Brands that represent products which strike a chord with their values will be the ones to triumph in 2019 and technology will consequently play an important role. The consumer has evolved from a simple buyer of a product to a conscious consumer, who stands up for his principles and wants to bring about change as result of his purchases.

 

This article is part of the Trends 2019 series of the Serviceplan Group.

2019 is already knocking on the door – new year, new trends. At the end of the year, we asked the Serviceplan Group experts about their personal trends for 2019. What’s coming next alongside influencer marketing, new work and sustainability? The communication professionals give their verdict here. Happy reading!

When we talk about putting the consumer first, who are we thinking about? About figures from a PowerPoint presentation based on statistics and studies or about real people? No matter how hard we try, no pre-test can be as reliable as asking your mum whether she understands the campaign. If we want people to buy a certain product, there is no longer any use in explaining what makes it special or in striking a note that appeals to emotions.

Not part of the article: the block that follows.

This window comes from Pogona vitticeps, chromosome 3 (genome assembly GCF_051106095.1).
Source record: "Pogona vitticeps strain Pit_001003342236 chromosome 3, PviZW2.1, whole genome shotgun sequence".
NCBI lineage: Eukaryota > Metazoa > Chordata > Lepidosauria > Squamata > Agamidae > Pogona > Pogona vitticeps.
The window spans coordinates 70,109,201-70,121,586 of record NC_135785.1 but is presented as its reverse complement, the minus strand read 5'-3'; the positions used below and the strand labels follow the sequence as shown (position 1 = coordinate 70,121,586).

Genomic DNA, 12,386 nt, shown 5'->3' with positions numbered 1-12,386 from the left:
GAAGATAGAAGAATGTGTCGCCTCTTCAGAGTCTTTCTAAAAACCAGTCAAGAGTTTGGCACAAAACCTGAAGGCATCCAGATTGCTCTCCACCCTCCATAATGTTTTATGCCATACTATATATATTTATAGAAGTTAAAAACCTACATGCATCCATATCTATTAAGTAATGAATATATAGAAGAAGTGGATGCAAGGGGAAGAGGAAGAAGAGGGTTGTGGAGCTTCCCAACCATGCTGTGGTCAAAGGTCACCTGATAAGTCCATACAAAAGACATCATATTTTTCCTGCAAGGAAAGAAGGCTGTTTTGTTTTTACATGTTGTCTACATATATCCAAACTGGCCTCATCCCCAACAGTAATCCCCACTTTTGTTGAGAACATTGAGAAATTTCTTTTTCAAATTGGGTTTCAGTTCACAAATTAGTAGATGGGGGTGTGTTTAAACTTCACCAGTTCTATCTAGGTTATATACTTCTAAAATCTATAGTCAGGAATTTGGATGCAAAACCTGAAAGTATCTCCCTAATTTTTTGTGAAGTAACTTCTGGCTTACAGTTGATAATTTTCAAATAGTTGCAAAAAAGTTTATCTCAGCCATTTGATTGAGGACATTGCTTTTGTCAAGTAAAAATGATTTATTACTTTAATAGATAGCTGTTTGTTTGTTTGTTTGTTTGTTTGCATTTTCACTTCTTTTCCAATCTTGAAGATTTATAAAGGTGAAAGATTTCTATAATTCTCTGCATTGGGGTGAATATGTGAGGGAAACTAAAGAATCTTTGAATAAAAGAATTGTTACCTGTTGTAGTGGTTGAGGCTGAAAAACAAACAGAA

We must tell them how this product will make their lives easier, speaking their language and taking real peoples’ insights into account. And since everyone is different, we will have to create a variety of messages that go much deeper than an A/B test. The automatization of messages and creativity – thanks to user data and artificial intelligence – will allow us to launch multiple creative pieces to hyper-segmented audiences, measure results and optimise processes along the way. Thus, even my mum could receive a message that is adapted to her needs and emotions. And perhaps, with a little luck, she’ll understand a little bit better what I am doing.

 

This article is part of the Trends 2019 series of the Serviceplan Group.

In an interview on the AME Awards blog, Alexander Schill and Alessandro Panella talk about creative and effective work at Serviceplan, finding innovative solutions, the importance of creative competitions and crazytivity.